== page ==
By Amy McConnell Schaarsmith / Pittsburgh Post-Gazette
With Americans taking a record number of trips by public transit last year, some Pittsburgh ridership is following the national trend, but only on the local systems in which the city has invested: the sleek, fast and reliable light rail, or "T," system rather than the overcrowded, slow and unpredictable bus system, according to transit experts.
Use of Allegheny County's Port Authority light rail system increased by 7.5 percent last year, the second-greatest increase among cities of comparable size, according to a study released recently by the American Public Transportation Association. At the same time, the study found that Pittsburgh's bus ridership dropped by 3.4 percent, even as similar cities such as Cincinnati and Cleveland posted gains.
Budget cuts in recent years that forced the Port Authority to cut entire bus lines, scale back remaining coverage and schedule buses less frequently prompted many riders to make alternate plans, according to Port Authority spokesman Jim Ritchie. Still, there is hope.
"The lean years at the Port Authority have unfortunately left their mark, but with the funding bill that just passed in Harrisburg, we've certainly turned the corner," Mr. Ritchie said. "We're looking at a lot of system improvements that we hope will draw people back to the bus system."
The transit bill signed into law by Gov. Tom Corbett in November will pass approximately $47 million to the Port Authority beginning after the 2014 fiscal year opens July 1, according to the Port Authority. The authority will receive $91 million in state funds in fiscal year 2015 and $99 million in fiscal year 2016.
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That money will first erase the authority's persistent structural debt, and then additional buses will start running in September -- after drivers pick routes, according to their union contracts -- to begin to ease crowding, Mr. Ritchie said. Riders will see additional improvements approximately every three months, when drivers can pick routes again.
"We will initially address overcrowding and frequency [of bus trips] and then make tweaks to existing routes that have created hardship for riders," he said.
In spite of bus system struggles in Allegheny County, the country as a whole is experiencing a renaissance of public transportation use, according to the transportation association.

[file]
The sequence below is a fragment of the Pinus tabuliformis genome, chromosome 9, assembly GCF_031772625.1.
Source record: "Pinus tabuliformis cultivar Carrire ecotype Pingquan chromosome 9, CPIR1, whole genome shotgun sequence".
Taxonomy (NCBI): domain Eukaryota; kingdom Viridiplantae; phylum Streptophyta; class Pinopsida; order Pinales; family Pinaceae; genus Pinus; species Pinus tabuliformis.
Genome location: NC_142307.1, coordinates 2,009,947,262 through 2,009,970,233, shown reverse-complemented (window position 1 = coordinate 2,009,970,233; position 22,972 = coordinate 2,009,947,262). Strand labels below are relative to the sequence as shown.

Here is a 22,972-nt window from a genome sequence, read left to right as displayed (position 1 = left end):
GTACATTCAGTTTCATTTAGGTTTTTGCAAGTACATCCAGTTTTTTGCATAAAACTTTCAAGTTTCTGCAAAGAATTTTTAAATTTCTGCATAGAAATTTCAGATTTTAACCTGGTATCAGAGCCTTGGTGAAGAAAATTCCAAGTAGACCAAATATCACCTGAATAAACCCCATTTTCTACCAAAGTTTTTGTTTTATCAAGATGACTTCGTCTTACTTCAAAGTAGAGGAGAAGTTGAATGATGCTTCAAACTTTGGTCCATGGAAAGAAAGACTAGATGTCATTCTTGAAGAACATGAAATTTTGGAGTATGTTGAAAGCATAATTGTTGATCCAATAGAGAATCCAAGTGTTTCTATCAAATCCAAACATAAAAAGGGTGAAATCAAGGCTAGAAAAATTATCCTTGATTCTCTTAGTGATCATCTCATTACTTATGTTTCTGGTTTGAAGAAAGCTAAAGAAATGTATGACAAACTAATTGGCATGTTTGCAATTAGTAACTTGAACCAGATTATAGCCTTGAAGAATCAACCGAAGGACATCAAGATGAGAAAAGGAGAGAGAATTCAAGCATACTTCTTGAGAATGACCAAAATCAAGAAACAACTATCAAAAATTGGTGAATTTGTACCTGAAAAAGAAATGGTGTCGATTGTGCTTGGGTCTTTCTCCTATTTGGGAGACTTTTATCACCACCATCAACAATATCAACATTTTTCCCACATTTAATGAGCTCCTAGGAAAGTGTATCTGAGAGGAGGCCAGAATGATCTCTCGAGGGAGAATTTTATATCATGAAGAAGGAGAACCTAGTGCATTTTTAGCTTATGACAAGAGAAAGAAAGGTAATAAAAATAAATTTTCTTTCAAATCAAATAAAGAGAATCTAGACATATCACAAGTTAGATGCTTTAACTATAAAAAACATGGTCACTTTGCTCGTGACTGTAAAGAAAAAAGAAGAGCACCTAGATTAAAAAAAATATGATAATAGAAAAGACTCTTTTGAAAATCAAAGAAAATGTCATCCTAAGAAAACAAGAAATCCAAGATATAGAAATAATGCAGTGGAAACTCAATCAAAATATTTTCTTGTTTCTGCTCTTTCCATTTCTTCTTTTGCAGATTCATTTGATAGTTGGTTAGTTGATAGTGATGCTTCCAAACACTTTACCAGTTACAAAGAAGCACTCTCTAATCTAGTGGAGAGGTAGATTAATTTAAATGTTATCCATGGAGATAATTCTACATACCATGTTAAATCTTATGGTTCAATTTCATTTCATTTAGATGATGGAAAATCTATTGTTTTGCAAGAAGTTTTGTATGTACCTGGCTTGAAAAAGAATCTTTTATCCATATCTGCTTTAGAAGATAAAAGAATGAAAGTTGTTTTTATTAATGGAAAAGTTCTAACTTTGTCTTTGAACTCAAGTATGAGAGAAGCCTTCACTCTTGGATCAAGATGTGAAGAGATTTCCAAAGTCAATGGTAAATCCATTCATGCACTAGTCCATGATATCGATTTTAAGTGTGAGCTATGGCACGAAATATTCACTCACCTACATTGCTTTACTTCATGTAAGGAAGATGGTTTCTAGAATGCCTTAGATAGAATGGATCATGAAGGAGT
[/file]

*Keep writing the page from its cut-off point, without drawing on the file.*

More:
Last year, Americans took 10.7 billion trips on public transportation, the highest annual public transit ridership number and the eighth year in a row that more than 10 billion trips were taken on public transit systems nationwide, the association found. Public transit ridership has increased by more than 37 percent since 1995, outstripping both population growth at slightly more than 20 percent and miles traveled by private vehicle at nearly 23 percent, it found.
"There is a fundamental shift going on in the way we move our communities," said American Public Transportation Association president and CEO Michael Melaniphy. "People in record numbers are demanding more public transit services, and communities are benefiting with strong economic growth."
Where local leaders have improved the system, as when they extended "T" service to the North Shore, residents have taken advantage of it, Mr. Ritchie said. Commuters often park remotely and take light rail into the city for Downtown jobs, while the increase in weekend use has been "quite dramatic," with local residents riding the rails to regatta events, fireworks displays, the marathon, Pirates and Steelers games and other events.
Michelle Graminski, 25, often had used the "T" to travel Downtown with her family to see plays, she said at the Gateway "T" station on Monday. So when she recently got a job as a copywriter Downtown, she consulted her mom -- who rides the train every work day to her job at Highmark -- about the best way to get to town. Take the train, mom counseled.
Monday was her first day on the job, but her initial impression was that the morning commute from the South Hills is a breeze, Ms. Graminski said. And since her home is at the very end of the Library line, she even got a seat.
"I can actually get work done and not drive," Ms. Graminski said. "I can read a book."
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